Where I live (some call it the gateway to Europe) a lot of development is taking place in the EV world. The bus I take on a daily basis (Indeed, we actually use public transport) is electric. At the end of the line, there is a construction above the road where a shoe on top of the bus plugs into the grid. Faster charging speeds will allow this system to be used on far more routes.

      We also started to replace the few Diesel railways we have left with battery powered trains. Faster charging may even make it possible for these trains to run continuously, only charging at the train stops.

      And yes, most of our taxis are electric. Once again, these would benefit greatly with faster charging speeds. In fact, faster charging speeds won’t just help the drivers. The number of (expensive) charging stations needed for EV rollout is also much lower if charging speeds are increased.

    2. A lot of comments about the weight of a battery and how inefficent lugging that extra weight is.
      Sure, there are some losses, but the aerodynamics of the vehicle wouldn’t change (and that is by far the biggest energy sucker), and regenerative braking recoups most of what you dump in to get the vehicle up to speed in the first place.
      Only downside I see with a bigger/heavier battery is less stellar acceleration.

      1. For most passenger vehicles, you have to be going fairly fast for aerodynamic drag to exceed rolling resistance. It varies a lot with vehicle and temperature, but figure 40 or 50 mph as the breakeven point.

        Regenerative braking is significant only in stop-and-go driving or very hilly country. Even under best possible conditions, don’t expect a stop-and-go cycle with regenerative braking to use less than half the fuel it would without. It’s just not that good.

    3. You do not need a big dinner after every two hours of driving. At most a coffee break.

      With a conventional cor you can make 1000km/day with ease, for me that’s the comparison, an EV has to beat or at least to match. Although most driving I do is very short range, I expect my car also to be usable for holiday trips.
      When you need to use a train, you have all it’s drawbacks: you are bound to stations and schedules and you loose time for loading and unloading.
      Don’t forget: The comparison is the already well developed conventional car. Satisfying the climate hysterics is not enough value alone.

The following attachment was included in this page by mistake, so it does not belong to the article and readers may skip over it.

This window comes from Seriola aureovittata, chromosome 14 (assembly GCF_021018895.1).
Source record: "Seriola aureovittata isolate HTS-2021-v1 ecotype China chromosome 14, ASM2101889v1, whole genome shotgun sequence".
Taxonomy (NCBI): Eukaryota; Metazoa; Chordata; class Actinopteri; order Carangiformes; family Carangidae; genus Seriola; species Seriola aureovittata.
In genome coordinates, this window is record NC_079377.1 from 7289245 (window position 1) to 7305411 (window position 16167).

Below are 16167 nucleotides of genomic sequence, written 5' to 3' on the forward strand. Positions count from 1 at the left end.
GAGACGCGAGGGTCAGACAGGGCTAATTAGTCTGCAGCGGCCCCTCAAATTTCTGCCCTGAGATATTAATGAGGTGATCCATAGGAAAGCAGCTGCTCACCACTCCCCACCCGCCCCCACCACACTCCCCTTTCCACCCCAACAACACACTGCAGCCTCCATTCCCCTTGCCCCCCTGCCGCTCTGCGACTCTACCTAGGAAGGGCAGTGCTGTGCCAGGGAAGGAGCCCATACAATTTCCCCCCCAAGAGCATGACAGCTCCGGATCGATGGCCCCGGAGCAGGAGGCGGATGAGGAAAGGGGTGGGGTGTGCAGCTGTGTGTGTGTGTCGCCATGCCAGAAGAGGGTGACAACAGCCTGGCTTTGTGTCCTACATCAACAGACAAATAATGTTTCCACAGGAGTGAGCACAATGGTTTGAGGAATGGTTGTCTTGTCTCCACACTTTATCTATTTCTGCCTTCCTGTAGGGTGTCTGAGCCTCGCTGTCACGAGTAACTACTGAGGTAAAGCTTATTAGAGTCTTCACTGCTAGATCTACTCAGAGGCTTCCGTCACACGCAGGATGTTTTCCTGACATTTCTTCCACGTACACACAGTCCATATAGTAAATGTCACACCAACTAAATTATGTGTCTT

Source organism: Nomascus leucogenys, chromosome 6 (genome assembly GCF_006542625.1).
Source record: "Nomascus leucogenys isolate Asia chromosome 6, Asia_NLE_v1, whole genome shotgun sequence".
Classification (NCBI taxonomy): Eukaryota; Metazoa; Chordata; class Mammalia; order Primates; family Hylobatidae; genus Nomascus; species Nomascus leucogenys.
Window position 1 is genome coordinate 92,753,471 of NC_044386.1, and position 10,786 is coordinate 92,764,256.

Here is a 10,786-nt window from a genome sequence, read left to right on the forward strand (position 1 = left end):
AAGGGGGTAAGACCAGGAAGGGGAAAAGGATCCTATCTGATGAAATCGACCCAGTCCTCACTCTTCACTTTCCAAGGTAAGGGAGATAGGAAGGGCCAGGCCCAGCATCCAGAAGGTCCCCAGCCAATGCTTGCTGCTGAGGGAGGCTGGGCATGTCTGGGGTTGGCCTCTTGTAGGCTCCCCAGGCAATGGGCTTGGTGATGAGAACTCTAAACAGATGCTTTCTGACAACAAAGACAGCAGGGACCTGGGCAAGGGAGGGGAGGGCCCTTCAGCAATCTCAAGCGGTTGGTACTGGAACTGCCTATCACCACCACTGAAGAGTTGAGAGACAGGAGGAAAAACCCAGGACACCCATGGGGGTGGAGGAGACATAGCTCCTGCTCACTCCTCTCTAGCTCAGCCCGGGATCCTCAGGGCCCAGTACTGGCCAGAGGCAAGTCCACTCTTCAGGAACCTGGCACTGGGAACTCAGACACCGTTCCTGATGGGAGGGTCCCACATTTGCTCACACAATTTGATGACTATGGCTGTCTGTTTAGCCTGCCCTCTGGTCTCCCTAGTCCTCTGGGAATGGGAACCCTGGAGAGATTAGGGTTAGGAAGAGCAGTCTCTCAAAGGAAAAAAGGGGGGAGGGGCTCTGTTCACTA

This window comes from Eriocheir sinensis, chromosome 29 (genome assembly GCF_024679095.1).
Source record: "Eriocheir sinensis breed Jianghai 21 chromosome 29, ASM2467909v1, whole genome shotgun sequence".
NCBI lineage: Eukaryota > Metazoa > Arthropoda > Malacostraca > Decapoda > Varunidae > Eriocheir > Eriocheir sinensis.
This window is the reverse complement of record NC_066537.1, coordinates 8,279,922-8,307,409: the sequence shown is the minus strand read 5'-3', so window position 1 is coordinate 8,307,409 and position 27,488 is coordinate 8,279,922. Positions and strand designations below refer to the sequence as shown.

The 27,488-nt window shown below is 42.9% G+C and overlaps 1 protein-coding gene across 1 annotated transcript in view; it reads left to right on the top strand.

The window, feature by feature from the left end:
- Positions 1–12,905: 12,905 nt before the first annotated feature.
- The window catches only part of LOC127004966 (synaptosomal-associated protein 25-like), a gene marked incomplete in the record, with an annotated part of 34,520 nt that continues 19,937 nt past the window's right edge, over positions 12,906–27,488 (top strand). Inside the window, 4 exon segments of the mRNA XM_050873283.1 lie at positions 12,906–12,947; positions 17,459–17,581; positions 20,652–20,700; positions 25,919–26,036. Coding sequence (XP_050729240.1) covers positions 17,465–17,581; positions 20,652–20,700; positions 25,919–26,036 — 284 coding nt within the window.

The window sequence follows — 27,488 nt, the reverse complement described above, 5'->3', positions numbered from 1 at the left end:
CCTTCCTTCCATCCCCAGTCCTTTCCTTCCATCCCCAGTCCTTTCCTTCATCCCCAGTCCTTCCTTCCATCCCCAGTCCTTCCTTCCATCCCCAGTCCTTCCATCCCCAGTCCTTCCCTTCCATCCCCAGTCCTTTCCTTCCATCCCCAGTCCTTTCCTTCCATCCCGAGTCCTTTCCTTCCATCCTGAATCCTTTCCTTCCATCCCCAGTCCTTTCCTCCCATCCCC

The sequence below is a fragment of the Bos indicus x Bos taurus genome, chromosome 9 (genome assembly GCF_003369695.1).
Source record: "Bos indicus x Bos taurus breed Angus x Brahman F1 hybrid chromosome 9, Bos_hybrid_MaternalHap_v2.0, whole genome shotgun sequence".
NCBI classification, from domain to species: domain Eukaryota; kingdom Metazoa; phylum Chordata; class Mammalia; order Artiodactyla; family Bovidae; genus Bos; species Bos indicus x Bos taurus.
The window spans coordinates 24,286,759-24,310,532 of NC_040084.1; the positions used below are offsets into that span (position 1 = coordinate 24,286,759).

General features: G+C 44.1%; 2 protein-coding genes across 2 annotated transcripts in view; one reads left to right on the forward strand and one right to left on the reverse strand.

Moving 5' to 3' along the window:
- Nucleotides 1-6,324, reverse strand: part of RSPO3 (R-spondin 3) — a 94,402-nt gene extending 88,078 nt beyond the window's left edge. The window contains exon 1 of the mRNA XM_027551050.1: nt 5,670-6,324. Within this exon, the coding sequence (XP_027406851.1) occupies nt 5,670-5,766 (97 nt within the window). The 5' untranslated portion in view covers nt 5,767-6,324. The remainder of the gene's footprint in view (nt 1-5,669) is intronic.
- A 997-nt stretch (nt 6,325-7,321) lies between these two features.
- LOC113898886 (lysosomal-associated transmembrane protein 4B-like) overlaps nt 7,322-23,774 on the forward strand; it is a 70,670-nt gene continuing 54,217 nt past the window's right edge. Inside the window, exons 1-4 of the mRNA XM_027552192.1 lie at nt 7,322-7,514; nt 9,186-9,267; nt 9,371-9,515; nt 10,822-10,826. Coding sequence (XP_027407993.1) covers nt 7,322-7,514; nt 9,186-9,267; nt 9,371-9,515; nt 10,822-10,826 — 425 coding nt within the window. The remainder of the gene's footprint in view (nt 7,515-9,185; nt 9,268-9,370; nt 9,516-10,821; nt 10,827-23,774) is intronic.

3. I don’t get it, this post. Was this generated from a press release by ST or something? This contains no content and is just marketing fluff. ST SiC fets are difficult to obtain from normal distributors, most of STs production line is dedicated to parts for EV inverters.

    SiC parts are great, along with GaN, another wide bandgap semiconductor. The biggest usage for this so far aside from EV motor drives has been SiC diodes for PFCs, which significantly reduce switching losses.

      1. In a nutshell, from what I can remember, GaN is better for high frequency, and SiC is better for high power.

        I think Infineon sells parts with both technologies and has some marketing slides comparing them and maybe some white papers on them.

      2. GaN is a lot less commercially mature. Right now for power it is used in low/medium power stuff at high frequency, they have a lot lower gate capacitance so they are easer to drive at high frequency. On the drain side the capacitance / on resistance figures of merits are basically the same.

        Based on the bandgap GaN devices should be better than SiC devices, but they have had problems. The biggest is that GaN devices do not avalanche; a transient over voltage condition damages them. SiC and Si MOSFETs avalanche and absorb that energy without damage. On top of that GaN has a lot of unexplained loss mechanisms, with an increased on resistance and loss in the output capacitance at high frequencies.

        A few things use GaN at low voltages but I would give GaN ~5 more years until they can fabricate device structures that are avalanche rated and fix some of the anomalous loss issues.

      3. The biggest difference (in my eyes) is that GaN devices lack a body diode, meaning they by definition do not have reverse recovery loss when turning on.
        Don’t get too excited; despite lacking a body diode, GaN cannot reverse block more than maybe a couple volts because reverse bias on the device will leak current into the gate and turn it on anyway, forcing some very lossy reverse conduction to occur.
        Also, GaN still has drain-source capacitance like Si and SiC, just less than SiC and significantly less than Si for similar voltage rating and Ron specs.

        SiC still has a body diode, so it still has reverse recovery loss, but it is significantly reduced compared to Si devices of similar voltage/Ron specs. SiC’s reverse recovery loss is so low that a major application for it is very fast diodes. They have higher voltage drop than Si diodes, but they turn on and off very quickly and with very low loss. They can be drop-in replacements for Si diodes.

        Off the top of my head, SiC has a higher temperature rating, higher thermal conductivity, and less severe temperature coefficient of resistance than GaN, allowing for in practice better performance than a device of similar ratings.

        SiC devices tend to have higher voltage ratings than GaN; GaN traditionally tops out at 650 V, while SiC starts at 650 V. This isn’t set in stone, since GaNPower claims to be producing 1200 V rated GaN devices, and there is research at Virginia Tech for producing trench GaN devices for 1200 V rating.